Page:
Yesterday, the veteran Labour MP Gerald Kaufman asked the Prime Minister to consider how these rioters can be “reclaimed” by society. Yes, this is indeed the same Gerald Kaufman who submitted a claim for three months’ expenses totalling £14,301.60, which included £8,865 for a Bang & Olufsen television.
Or take the Salford MP Hazel Blears, who has been loudly calling for draconian action against the looters. I find it very hard to make any kind of ethical distinction between Blears’s expense cheating and tax avoidance, and the straight robbery carried out by the looters.
From the Daily Telegraph this is incredible stuff!
Perhaps, slightly less unlikely, here is Channel 4 newsreader/journalist Jon Snow, pointing out that there is “one law for the rich and another for the poor”:
There is a sense in Britain too of a widening gap in both wealth and law – that there is a that there is one law for the elite and one for the poor. Take the MPs’ and Peers’ expenses scandal. A tiny handful of the expenses abusers have gone to jail. The vast majority have been allowed to pay stuff back or retreat to the political undergrowth. How many of the looters will be allowed to bring their plasma screens and running shoes back in return for their freedom? And yet it is the very unpunished abuse of the state by its elected and unelected elite which many argue is part of the landscape that the recent riots played out across.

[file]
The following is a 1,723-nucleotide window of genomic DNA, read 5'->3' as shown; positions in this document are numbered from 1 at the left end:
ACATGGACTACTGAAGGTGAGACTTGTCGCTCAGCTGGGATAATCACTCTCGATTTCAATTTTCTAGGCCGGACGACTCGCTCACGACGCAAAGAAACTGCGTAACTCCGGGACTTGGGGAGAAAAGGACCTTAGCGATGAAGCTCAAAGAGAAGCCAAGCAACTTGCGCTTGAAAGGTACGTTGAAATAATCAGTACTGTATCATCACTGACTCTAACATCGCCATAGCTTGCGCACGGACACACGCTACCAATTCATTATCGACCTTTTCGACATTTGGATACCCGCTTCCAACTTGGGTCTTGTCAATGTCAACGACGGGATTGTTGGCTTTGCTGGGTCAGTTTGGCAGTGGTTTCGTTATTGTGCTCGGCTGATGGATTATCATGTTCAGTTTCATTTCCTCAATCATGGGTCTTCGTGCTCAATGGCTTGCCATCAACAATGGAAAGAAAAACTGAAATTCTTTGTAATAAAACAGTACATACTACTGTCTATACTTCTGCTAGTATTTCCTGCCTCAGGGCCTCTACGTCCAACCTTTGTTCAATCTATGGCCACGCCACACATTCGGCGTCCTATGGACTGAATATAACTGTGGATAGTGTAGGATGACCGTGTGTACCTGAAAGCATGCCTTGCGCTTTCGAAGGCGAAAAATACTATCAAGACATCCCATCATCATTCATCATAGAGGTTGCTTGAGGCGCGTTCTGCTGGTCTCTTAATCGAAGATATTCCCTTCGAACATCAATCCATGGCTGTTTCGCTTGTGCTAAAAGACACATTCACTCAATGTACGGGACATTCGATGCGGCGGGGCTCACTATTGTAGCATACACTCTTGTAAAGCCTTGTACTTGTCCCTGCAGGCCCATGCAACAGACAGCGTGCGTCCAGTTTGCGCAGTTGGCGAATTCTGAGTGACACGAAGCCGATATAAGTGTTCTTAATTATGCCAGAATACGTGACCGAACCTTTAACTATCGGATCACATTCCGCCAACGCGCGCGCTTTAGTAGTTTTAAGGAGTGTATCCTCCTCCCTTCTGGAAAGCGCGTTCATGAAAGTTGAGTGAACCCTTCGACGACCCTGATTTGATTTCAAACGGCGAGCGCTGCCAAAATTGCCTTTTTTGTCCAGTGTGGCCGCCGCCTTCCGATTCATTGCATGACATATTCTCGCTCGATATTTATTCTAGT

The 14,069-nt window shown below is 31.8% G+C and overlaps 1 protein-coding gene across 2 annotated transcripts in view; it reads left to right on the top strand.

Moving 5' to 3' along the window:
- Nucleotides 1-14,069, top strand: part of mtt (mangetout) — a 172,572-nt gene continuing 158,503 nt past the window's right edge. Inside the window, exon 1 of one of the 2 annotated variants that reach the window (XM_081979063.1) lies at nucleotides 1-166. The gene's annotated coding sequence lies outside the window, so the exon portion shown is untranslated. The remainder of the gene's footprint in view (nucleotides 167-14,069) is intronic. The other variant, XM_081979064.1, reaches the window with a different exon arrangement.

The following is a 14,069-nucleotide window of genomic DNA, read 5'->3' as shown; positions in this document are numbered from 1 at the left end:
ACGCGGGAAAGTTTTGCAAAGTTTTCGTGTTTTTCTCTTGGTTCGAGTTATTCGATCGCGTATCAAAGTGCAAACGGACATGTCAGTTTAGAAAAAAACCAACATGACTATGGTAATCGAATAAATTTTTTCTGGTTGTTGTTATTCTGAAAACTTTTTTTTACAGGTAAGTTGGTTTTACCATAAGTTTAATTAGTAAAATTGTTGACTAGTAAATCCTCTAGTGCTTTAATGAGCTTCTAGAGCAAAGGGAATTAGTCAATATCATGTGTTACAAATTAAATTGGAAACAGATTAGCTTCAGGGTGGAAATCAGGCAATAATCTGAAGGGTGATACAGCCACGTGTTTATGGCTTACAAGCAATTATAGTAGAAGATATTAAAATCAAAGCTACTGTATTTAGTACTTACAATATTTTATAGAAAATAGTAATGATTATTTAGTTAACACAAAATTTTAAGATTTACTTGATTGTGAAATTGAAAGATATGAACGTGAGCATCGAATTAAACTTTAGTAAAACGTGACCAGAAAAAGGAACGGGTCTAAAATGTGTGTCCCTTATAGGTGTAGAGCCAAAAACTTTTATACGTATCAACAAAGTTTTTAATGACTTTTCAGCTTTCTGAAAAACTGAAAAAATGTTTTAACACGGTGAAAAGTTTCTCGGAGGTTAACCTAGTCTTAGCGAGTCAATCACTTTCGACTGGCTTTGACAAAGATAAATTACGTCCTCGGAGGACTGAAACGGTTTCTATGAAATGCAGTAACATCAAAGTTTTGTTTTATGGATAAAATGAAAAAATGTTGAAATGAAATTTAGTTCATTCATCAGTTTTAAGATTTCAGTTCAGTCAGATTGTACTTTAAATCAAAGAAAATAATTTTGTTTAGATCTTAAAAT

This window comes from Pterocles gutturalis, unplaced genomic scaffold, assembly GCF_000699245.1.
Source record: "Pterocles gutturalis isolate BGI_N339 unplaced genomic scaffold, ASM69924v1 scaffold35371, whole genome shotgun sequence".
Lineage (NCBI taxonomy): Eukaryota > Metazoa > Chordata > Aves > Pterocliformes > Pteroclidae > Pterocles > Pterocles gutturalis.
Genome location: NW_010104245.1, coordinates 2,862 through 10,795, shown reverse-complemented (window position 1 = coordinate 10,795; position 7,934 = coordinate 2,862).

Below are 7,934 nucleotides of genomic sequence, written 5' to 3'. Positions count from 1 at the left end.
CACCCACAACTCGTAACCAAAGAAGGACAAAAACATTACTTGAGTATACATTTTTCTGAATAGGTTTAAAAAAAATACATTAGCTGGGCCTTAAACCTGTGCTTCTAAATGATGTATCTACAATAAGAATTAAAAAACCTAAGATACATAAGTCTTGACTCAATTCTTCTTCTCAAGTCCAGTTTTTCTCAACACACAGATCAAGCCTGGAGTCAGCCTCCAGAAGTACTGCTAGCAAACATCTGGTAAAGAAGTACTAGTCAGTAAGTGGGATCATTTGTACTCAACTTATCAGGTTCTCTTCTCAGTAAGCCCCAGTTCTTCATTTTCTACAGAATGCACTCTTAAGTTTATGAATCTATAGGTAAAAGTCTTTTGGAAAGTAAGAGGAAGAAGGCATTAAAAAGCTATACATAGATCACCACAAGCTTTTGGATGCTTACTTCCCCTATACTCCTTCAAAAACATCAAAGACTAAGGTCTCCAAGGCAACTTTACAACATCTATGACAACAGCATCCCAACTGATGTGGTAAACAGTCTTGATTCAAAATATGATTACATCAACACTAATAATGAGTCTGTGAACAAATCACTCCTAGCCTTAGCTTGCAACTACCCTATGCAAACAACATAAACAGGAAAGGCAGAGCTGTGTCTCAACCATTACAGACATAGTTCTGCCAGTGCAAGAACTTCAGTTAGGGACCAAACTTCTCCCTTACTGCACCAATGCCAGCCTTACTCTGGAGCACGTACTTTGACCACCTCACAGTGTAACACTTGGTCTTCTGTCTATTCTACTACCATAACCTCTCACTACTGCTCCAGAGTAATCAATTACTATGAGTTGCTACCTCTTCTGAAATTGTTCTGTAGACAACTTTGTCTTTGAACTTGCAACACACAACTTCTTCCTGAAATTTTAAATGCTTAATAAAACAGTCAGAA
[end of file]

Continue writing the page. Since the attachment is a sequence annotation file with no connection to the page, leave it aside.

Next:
We are told over two and a half thousand rioters and looters have been arrested. Hundreds have been charged, some have already been punished – many cases are still in train.
Many have pointed to the reality that an even smaller handful of bankers have faced the law even than those politicians who have been prosecuted. No British banker is in jail for what happened in 2008. And as financial upheaval cascades before us all over again, almost no serious measures have been taken to stop the same people from doing it to the people all over again.
To keep replicating that meme, I think these cracks, these discursive spaces, have opened up because neoliberalism has become zombie-like, it no longer makes sense. So we need new stories to help us make sense of our lives: it’s only if we can get a (collective) grip on what’s going on in the world, that we’ll be able to (collectively) change the world. So, it’s important that we keep the cracks open.